Andrea is a beginner EFL teacher based in Budapest and has been a full-time secondary school teacher since September 2017 at one of the practice schools of the University of ELTE after graduating from the same university a few months before. Andrea is currently teaching students between grades 7 and 12, from complete beginners to students with a strong intermediate level of English. Andrea’s MA thesis focused on global citizenship education, and nowadays she is especially interested in promoting and fostering tolerance and empathy in the language classroom.

Zsomber Vasci
Finishing our teacher training and beginning our first teaching practice is a challenge in itself. As we leave the safe zone of lecture halls and seminar rooms, we dive headfirst into the real world. We find ourselves in front of 20-40 students in a classroom, fallen into the bottomless pit of administration, and flooded with mails from indignant parents. What if all this happened in a school where almost all of the students have special educational needs? What if I had to walk into a classroom where there are 6 students with dyslexia, 4 with ADHD and 2 with autism? I have had to figure out the answer – on my own. I decided to work in such a special school two years ago, for which my teacher education did not prepare me. In my presentation I aim to provide you with the essence of my two-year experience – including both practical tips and personal stories.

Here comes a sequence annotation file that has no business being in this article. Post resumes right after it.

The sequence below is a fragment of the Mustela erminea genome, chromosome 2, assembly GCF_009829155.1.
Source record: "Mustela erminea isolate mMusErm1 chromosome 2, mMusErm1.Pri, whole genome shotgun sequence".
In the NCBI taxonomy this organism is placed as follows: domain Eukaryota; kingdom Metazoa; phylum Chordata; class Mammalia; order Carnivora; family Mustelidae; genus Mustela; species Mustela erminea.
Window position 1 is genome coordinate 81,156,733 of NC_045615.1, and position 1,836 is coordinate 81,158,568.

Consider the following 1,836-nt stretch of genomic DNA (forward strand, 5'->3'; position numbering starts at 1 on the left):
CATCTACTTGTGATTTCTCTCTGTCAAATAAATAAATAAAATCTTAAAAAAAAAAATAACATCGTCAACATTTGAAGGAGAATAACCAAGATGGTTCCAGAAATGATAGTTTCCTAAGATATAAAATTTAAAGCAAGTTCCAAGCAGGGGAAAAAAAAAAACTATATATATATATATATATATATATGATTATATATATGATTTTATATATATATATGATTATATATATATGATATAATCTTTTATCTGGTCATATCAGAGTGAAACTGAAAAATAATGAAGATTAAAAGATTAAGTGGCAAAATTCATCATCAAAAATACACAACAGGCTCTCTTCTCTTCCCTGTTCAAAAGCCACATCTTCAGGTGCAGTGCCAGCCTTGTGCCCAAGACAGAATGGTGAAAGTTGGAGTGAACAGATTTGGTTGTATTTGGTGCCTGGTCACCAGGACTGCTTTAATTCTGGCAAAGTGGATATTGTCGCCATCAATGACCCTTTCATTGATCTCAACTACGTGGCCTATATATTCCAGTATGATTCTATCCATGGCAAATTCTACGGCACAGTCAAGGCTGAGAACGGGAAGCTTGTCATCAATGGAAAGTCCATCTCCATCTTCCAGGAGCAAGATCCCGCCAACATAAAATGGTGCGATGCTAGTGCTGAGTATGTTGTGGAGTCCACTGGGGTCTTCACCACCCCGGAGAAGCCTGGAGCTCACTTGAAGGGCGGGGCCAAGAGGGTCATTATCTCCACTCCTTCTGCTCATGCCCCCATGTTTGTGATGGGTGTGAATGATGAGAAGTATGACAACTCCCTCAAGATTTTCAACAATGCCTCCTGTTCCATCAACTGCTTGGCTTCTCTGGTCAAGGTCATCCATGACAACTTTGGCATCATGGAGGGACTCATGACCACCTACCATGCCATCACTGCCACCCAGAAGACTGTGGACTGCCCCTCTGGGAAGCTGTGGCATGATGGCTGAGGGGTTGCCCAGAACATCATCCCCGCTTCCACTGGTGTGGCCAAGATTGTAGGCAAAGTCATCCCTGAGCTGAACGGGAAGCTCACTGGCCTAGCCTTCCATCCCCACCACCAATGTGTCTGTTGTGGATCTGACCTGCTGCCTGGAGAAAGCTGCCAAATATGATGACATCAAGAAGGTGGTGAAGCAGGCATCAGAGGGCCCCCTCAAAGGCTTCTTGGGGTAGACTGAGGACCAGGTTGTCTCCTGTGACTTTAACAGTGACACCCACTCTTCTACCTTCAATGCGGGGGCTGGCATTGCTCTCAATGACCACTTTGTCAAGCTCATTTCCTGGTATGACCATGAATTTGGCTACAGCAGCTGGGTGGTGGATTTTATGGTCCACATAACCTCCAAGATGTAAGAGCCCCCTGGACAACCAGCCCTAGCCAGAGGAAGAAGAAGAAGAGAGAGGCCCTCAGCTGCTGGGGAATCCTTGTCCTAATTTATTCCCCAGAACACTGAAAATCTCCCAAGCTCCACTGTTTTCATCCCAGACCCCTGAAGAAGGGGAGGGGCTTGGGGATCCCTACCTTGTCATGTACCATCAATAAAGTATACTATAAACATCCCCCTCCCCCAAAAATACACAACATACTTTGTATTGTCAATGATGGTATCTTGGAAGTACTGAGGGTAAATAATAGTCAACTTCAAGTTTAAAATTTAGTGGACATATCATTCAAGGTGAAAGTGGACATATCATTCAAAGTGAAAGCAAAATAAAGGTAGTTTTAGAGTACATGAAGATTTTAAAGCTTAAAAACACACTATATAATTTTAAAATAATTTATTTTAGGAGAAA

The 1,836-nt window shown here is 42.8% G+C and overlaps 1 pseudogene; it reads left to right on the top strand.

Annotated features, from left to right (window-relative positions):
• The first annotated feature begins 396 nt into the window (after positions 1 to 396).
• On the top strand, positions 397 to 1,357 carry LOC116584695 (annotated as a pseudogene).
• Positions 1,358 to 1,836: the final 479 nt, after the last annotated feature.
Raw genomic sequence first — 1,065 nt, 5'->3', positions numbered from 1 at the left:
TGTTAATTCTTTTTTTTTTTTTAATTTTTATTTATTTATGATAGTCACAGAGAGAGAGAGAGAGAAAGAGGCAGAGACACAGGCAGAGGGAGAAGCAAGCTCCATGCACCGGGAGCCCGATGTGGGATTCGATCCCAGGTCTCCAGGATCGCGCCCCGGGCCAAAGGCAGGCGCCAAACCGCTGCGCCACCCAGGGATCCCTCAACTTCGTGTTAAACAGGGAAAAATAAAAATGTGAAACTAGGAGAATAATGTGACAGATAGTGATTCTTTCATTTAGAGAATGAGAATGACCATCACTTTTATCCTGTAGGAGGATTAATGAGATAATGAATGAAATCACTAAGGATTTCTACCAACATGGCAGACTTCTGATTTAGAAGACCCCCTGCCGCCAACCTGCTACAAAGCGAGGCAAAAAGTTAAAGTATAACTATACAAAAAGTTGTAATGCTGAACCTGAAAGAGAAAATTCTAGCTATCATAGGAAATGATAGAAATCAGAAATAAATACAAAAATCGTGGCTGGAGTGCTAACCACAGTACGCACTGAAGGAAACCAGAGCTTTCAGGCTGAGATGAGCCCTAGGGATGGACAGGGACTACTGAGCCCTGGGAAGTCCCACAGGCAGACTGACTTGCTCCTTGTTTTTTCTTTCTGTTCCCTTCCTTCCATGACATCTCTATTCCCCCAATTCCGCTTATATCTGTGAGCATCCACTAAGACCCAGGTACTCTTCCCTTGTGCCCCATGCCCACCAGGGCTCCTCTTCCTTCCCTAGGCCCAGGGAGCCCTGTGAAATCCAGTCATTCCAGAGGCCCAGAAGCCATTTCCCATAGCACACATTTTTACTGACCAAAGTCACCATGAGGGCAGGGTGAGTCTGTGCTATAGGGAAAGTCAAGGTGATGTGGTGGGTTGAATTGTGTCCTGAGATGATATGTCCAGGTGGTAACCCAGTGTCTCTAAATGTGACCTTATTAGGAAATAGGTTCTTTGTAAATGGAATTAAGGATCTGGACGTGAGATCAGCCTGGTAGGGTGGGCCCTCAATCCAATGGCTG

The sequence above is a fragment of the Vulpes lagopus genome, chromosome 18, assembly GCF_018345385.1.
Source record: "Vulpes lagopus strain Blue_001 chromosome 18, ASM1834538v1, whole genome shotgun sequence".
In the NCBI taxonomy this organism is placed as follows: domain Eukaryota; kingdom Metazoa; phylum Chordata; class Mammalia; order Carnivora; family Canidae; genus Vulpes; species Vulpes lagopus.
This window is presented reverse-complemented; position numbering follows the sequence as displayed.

Zsomber is a teacher of English and Hungarian as a foreign language and has been teaching English for 8 years. Two years ago, Zsomber began to work as an English teacher in a small foundation school where most of the students have special educational needs. Today, Zsomber teaches six classes in this school, and is also form teacher of the eighth grade.